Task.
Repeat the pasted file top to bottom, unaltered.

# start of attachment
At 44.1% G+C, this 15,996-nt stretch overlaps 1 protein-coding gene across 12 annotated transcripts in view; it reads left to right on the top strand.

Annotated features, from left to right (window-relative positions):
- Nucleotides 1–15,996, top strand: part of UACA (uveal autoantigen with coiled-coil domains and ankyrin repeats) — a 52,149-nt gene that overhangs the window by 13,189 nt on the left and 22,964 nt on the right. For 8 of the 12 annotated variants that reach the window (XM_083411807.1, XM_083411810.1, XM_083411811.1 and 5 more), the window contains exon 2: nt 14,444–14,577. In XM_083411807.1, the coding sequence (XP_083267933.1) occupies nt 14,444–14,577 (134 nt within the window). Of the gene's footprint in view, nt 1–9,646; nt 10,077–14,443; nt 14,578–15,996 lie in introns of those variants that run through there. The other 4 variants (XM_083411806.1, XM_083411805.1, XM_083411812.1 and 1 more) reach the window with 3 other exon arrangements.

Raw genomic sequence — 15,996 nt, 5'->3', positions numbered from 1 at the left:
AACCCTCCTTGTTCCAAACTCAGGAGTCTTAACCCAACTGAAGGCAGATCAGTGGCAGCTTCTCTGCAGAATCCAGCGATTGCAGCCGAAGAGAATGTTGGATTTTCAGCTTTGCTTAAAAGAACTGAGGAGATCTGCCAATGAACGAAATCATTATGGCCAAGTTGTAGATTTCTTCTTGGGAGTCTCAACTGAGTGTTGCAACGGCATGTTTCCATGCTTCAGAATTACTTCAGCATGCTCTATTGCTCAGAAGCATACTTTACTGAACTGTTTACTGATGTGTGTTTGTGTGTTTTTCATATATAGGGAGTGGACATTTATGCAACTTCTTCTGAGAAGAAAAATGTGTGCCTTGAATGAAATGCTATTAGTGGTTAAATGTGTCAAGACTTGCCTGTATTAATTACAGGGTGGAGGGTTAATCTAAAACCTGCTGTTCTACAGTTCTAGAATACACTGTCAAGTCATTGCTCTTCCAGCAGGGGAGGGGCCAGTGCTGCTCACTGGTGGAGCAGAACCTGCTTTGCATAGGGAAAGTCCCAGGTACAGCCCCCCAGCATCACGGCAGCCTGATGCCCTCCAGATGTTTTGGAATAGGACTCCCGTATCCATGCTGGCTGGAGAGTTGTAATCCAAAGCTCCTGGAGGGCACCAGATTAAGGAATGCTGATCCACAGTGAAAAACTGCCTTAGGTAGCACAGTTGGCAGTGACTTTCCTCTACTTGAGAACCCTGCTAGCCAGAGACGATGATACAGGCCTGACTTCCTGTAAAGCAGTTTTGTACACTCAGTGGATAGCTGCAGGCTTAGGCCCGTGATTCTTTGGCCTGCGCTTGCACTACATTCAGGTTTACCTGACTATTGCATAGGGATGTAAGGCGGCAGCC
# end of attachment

At 44.1% G+C, this 15,996-nt stretch overlaps 1 protein-coding gene across 12 annotated transcripts in view; it reads left to right on the top strand.

Annotated features, from left to right (window-relative positions):
- Nucleotides 1–15,996, top strand: part of UACA (uveal autoantigen with coiled-coil domains and ankyrin repeats) — a 52,149-nt gene that overhangs the window by 13,189 nt on the left and 22,964 nt on the right. For 8 of the 12 annotated variants that reach the window (XM_083411807.1, XM_083411810.1, XM_083411811.1 and 5 more), the window contains exon 2: nt 14,444–14,577. In XM_083411807.1, the coding sequence (XP_083267933.1) occupies nt 14,444–14,577 (134 nt within the window). Of the gene's footprint in view, nt 1–9,646; nt 10,077–14,443; nt 14,578–15,996 lie in introns of those variants that run through there. The other 4 variants (XM_083411806.1, XM_083411805.1, XM_083411812.1 and 1 more) reach the window with 3 other exon arrangements.

Raw genomic sequence — 15,996 nt, 5'->3', positions numbered from 1 at the left:
AACCCTCCTTGTTCCAAACTCAGGAGTCTTAACCCAACTGAAGGCAGATCAGTGGCAGCTTCTCTGCAGAATCCAGCGATTGCAGCCGAAGAGAATGTTGGATTTTCAGCTTTGCTTAAAAGAACTGAGGAGATCTGCCAATGAACGAAATCATTATGGCCAAGTTGTAGATTTCTTCTTGGGAGTCTCAACTGAGTGTTGCAACGGCATGTTTCCATGCTTCAGAATTACTTCAGCATGCTCTATTGCTCAGAAGCATACTTTACTGAACTGTTTACTGATGTGTGTTTGTGTGTTTTTCATATATAGGGAGTGGACATTTATGCAACTTCTTCTGAGAAGAAAAATGTGTGCCTTGAATGAAATGCTATTAGTGGTTAAATGTGTCAAGACTTGCCTGTATTAATTACAGGGTGGAGGGTTAATCTAAAACCTGCTGTTCTACAGTTCTAGAATACACTGTCAAGTCATTGCTCTTCCAGCAGGGGAGGGGCCAGTGCTGCTCACTGGTGGAGCAGAACCTGCTTTGCATAGGGAAAGTCCCAGGTACAGCCCCCCAGCATCACGGCAGCCTGATGCCCTCCAGATGTTTTGGAATAGGACTCCCGTATCCATGCTGGCTGGAGAGTTGTAATCCAAAGCTCCTGGAGGGCACCAGATTAAGGAATGCTGATCCACAGTGAAAAACTGCCTTAGGTAGCACAGTTGGCAGTGACTTTCCTCTACTTGAGAACCCTGCTAGCCAGAGACGATGATACAGGCCTGACTTCCTGTAAAGCAGTTTTGTACACTCAGTGGATAGCTGCAGGCTTAGGCCCGTGATTCTTTGGCCTGCGCTTGCACTACATTCAGGTTTACCTGACTATTGCATAGGGATGTAAGGCGGCAGCC